I am blessed with some friends who do the unusual. One of them is Ashwani. He was reading Dan Brown’s Inferno and came across a number of instances of “Denial”. He pieced together a collage from that book and other sources, into a fascinating and coherent narration and sent it to me. Here it is.

“A subject that fascinates me – Denial.

The human mind has a primitive ego defense mechanism that negates all realities that produce too much stress for the brain to handle. It’s called denial.

People have heard of denial but don’t think it exists. But it’s very real. Denial is a critical part of the human coping mechanism. Without it, we would all wake up terrified every morning about all the ways we could die. Instead, our minds block out our existential fears by focusing on stresses we can handle – like getting to work on time or paying our taxes. If we have wider, existential fears, we jettison them very quickly, refocusing on simple tasks and daily trivialities.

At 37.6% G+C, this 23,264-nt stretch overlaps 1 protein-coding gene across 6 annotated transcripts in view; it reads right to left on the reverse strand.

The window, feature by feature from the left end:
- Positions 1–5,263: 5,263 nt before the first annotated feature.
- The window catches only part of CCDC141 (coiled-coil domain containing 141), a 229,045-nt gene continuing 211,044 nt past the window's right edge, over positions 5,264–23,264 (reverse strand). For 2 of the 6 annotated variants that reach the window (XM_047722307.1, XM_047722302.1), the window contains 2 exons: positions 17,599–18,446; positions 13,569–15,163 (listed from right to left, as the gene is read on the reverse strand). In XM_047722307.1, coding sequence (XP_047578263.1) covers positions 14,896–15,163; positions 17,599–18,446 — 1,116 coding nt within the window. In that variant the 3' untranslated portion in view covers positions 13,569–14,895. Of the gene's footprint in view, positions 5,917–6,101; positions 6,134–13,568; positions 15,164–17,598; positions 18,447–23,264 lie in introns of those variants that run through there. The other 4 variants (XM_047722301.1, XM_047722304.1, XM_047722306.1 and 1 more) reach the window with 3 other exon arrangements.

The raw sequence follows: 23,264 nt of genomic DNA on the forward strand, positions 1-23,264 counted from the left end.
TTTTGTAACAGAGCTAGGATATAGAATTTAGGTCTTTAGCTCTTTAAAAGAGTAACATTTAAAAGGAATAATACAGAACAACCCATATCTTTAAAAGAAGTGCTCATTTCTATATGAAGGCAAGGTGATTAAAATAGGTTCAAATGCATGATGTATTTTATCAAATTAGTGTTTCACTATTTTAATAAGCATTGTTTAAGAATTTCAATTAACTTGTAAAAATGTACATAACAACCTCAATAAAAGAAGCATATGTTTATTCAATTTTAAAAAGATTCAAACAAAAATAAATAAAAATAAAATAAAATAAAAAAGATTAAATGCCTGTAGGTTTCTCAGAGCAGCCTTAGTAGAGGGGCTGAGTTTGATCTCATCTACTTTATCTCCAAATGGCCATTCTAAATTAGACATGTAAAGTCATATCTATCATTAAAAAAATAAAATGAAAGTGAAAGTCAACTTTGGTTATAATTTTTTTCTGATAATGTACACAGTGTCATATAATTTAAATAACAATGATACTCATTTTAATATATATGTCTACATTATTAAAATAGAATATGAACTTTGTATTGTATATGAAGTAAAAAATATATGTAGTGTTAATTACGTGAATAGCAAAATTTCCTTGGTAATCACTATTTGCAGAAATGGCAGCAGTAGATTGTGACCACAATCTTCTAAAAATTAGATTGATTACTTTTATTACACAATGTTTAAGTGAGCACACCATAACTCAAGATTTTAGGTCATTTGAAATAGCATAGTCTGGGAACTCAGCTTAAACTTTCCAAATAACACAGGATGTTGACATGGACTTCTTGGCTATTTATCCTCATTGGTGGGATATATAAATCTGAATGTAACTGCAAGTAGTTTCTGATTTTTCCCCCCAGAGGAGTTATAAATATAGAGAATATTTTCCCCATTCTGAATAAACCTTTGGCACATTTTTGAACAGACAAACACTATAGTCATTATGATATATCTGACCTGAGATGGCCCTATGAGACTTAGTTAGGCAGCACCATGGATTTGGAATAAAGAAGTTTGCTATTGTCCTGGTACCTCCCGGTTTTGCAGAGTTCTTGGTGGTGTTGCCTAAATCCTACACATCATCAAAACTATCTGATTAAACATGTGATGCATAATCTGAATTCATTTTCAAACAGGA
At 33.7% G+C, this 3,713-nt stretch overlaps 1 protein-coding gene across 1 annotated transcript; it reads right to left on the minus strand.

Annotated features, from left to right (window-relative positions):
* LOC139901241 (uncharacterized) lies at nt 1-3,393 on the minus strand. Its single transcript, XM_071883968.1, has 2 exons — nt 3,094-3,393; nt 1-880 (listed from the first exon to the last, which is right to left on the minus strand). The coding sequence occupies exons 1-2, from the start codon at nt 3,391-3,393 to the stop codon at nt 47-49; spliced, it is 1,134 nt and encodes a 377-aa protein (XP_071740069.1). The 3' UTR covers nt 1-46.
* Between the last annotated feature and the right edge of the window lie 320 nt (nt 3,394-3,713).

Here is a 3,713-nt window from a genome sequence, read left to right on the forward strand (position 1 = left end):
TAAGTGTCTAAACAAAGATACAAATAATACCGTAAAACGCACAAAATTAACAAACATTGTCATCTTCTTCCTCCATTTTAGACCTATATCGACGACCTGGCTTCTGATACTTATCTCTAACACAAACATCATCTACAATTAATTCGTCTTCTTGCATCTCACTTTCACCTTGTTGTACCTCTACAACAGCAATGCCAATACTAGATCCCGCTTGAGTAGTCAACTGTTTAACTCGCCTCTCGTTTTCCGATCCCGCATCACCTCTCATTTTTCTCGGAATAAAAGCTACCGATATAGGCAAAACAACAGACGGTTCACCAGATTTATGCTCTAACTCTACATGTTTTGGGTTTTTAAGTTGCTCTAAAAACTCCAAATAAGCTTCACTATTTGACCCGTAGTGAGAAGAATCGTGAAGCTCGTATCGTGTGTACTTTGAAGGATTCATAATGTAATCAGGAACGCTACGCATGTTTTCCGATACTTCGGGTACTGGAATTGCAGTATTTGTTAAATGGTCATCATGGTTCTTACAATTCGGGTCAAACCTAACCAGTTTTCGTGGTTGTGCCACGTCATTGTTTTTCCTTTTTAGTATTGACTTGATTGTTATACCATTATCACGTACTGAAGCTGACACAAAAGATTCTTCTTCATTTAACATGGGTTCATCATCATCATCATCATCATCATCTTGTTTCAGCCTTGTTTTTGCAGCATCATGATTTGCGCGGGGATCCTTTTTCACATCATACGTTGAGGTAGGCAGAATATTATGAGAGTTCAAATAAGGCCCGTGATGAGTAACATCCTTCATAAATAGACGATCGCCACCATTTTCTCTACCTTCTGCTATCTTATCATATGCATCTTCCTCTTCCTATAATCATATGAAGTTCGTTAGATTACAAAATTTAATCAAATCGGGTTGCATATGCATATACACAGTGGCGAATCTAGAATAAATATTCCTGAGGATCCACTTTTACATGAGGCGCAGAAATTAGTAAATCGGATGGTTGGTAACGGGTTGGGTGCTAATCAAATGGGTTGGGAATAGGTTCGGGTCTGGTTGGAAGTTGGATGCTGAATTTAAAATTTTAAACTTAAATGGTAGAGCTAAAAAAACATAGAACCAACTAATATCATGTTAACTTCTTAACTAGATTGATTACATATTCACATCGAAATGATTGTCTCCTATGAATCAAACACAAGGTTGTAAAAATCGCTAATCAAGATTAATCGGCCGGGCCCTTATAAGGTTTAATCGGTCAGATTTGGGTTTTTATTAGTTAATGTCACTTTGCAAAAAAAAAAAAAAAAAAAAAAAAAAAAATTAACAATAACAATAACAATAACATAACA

A recent web tracking study of students at some Ivy League universities revealed that even highly intellectual users displayed an instinctual tendency towards denial. According to the study, the vast majority of university students, after clicking on a depressing news article about arctic ice melt or species extinction, would quickly exit that page in favour of something trivial that purged their minds of fear; favourite choices included sports highlights and celebrity gossip.

That’s why sometimes a situation/action that seems impossible is not impossible, just unthinkable.”

Thank you Ashwani.

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